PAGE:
Big data refers to large amounts of data, stored by companies, that are unable to be processed by traditional data processing. The number of sources of data is ever increasing. This has led to an exponential growth in the amount of structured and unstructured data being created and is fast becoming the norm for companies every day. Big data is relative to the amount of computing power a company has. A small company may consider big data thousands of gigabytes, while a large enterprise may consider big data hundreds of terabytes. In order to gain a competitive edge, organisations, big or small, must learn to utilise their data effectively.
Big data is often spoken of in conjunction with broad terms like predictive analytics and behavioural analytics. Data analytics programmes are used with more specific tools like data mining to gain insights from large amounts of data, which will enable businesses to make predictions and conclusions that will aid an organisation in making effective business decisions and increase share of wallet.
A survey by PricewaterhouseCoopers revealed that 43 percent of all companies obtain little tangible benefit from their information, while 23 percent derive no benefit whatsoever. Data is available for analysis, but many companies haven’t integrated it at all.
The potential for big data is similar to a dating service. Rather than matching people to other people, big data can match people to products. It also helps make informed decisions regarding customers and the business at every level. Customers need to stop receiving offers that don’t apply to them and begin receiving things that will help them. They want to deal with companies that understand where they are coming from and can offer contextual products and services while anticipating needs. Big data gives companies that power.
The landscape of organisations is being changed by big data. Data is emerging as the newest resource for competitive advantage. It’s being used to make informed decisions at every level and bringing teams from around the company together. No area is using big data more than customer experience (CX). In fact, 64 percent of organisations see CX as the primary goal for big data. In addition, 1/3 of big data projects were initiated by line-of-business owners with vested interest in customers.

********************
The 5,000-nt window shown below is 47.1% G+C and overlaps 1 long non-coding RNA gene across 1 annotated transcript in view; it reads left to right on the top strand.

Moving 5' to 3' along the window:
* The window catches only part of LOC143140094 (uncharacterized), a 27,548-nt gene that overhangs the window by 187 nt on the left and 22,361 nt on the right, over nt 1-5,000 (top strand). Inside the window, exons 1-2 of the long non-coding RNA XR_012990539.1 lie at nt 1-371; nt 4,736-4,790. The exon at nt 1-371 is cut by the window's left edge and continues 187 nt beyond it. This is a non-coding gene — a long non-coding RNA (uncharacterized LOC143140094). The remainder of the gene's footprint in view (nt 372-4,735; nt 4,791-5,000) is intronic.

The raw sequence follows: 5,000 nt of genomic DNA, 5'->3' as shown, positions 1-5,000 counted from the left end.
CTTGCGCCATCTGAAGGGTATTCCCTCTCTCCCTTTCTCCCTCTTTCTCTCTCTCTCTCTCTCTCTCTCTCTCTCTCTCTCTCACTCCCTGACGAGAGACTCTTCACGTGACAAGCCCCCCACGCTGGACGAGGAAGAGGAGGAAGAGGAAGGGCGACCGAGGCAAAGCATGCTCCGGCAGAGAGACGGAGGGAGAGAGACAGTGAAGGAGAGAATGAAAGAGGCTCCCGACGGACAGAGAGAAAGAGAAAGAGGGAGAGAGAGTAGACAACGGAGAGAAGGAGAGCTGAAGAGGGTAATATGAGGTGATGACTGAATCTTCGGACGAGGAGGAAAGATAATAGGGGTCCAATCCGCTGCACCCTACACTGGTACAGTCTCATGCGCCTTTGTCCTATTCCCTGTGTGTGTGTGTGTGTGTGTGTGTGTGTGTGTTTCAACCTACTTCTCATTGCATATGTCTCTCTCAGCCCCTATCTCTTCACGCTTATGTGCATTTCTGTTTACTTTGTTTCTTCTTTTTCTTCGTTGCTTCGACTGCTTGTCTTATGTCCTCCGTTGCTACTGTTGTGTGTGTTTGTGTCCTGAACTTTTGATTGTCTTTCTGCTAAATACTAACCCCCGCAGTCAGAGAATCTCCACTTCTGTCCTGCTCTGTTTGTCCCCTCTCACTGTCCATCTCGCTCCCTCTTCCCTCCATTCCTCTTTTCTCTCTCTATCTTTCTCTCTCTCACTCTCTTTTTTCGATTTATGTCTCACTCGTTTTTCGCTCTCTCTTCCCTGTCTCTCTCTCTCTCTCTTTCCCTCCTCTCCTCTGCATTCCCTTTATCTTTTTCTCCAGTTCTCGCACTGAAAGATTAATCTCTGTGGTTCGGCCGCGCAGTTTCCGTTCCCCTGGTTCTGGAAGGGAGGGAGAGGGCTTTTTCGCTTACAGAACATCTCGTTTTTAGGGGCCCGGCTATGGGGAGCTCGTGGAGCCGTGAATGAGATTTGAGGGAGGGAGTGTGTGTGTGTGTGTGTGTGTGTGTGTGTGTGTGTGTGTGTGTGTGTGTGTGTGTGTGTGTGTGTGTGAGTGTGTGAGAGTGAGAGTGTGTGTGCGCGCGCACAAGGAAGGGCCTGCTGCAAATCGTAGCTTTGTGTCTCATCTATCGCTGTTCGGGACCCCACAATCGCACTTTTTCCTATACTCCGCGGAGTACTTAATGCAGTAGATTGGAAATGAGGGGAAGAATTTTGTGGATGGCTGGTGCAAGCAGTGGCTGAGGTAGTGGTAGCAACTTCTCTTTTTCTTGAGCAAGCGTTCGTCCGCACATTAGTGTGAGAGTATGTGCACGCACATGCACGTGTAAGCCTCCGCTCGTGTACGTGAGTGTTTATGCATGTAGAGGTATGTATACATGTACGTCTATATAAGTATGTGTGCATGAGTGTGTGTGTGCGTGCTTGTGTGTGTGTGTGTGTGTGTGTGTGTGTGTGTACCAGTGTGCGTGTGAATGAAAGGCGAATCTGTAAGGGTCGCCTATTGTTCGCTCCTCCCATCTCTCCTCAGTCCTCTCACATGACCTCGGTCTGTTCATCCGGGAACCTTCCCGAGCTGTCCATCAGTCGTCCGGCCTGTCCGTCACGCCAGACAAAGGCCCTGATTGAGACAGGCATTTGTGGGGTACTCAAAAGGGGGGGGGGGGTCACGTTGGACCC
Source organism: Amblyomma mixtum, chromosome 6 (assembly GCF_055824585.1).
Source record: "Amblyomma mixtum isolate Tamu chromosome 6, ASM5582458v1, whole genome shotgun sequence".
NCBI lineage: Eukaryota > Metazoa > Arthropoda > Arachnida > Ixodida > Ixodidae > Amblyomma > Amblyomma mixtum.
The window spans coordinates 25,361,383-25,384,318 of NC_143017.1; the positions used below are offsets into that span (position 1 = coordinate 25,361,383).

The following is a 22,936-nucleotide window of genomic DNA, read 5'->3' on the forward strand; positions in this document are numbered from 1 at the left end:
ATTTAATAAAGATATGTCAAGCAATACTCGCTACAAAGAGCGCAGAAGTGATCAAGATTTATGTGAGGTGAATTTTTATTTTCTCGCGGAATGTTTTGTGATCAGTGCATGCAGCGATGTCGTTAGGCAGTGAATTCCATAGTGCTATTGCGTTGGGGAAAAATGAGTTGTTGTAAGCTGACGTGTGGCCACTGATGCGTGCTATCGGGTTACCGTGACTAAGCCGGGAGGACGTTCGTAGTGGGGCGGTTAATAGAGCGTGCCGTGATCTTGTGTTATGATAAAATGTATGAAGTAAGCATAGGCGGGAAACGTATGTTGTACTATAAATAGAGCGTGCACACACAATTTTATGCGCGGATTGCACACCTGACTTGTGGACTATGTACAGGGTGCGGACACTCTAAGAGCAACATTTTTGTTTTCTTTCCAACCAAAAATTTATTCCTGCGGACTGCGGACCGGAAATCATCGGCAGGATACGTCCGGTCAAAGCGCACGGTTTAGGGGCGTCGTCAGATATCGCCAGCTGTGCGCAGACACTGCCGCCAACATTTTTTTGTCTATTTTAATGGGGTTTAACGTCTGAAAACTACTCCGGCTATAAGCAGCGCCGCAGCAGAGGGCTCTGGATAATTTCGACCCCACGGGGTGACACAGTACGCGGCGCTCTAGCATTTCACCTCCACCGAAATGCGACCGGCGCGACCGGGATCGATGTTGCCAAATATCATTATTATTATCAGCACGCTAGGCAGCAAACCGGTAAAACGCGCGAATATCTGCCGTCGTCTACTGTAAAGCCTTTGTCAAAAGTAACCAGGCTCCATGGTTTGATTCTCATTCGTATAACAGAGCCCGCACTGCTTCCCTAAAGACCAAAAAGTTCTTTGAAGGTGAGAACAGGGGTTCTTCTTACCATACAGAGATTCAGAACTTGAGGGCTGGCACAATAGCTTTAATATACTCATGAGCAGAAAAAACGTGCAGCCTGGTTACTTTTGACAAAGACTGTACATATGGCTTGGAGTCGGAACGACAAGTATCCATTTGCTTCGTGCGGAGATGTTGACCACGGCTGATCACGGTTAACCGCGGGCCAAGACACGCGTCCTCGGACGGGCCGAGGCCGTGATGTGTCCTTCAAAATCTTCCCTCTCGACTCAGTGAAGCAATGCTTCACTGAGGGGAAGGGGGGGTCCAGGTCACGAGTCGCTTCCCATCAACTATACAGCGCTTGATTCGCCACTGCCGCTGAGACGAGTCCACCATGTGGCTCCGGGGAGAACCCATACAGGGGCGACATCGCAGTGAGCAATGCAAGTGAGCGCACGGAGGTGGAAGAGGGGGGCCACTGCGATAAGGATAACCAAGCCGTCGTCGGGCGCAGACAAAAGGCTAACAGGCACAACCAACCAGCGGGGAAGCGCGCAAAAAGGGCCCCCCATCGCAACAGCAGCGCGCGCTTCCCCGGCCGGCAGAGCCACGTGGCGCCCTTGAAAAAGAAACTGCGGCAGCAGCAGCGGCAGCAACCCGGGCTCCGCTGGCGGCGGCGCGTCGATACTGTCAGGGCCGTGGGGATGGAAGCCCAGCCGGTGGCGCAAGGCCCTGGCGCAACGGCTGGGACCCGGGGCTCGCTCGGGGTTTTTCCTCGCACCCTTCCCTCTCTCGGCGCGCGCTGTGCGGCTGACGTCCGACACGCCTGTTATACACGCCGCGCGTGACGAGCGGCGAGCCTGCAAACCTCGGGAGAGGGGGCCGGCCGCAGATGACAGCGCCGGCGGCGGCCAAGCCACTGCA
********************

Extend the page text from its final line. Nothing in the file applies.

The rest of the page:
Applications for big data are as large as the data sets themselves. Yet, they all have the same end goal: to make the customers’ experience as seamless as possible. The customer-company relationship is precarious and has to be perfectly balanced in order to endure long term.
The customer experience should be helpful, but not intrusive. Big data opens the door to companies so that a perfect balance can be achieved and the customers can maintain their seamless experience. Finding a place to get started can be difficult, especially in the face of overwhelming data with the imminent realisation that exponential amounts will shortly arrive.
Big data is daunting. Even though it has been touted as the holy grail of business problems, it does have significant limitations. While big data provides hundreds of correlations through analysis, it cannot prioritise those and come to conclusions as to which ones are most significant. In addition, there is already a dearth of data specialists and big data is only compounding that. Supercomputers can process huge amount of data but even with that, there still needs to be application to business solutions, done by data scientists. Big data isn’t the silver bullet to all problems, but it is a fantastic tool to aid in solving them.
Big data is not something to fear. When properly integrated, analysed, and used, it can create wonderful opportunities to connect with customers by providing a more seamless and personalised experience. Companies can halt meaningless offers sent to customers and start providing them offers that will help their lives.
We believe that big data should be used to solve business issues. This is done by collecting, analysing and applying big data. Using advanced data collection and analysation techniques such as text analytics, data mining, and predictive analytics, data insights are collected that will allow the customers to have a more personalised experience. This will create customers that continuously make purchases, are loyal to the brand, all of which ultimately affect a company’s bottom line. The dividends of big data may take time. However, in the end, it is an investment well made.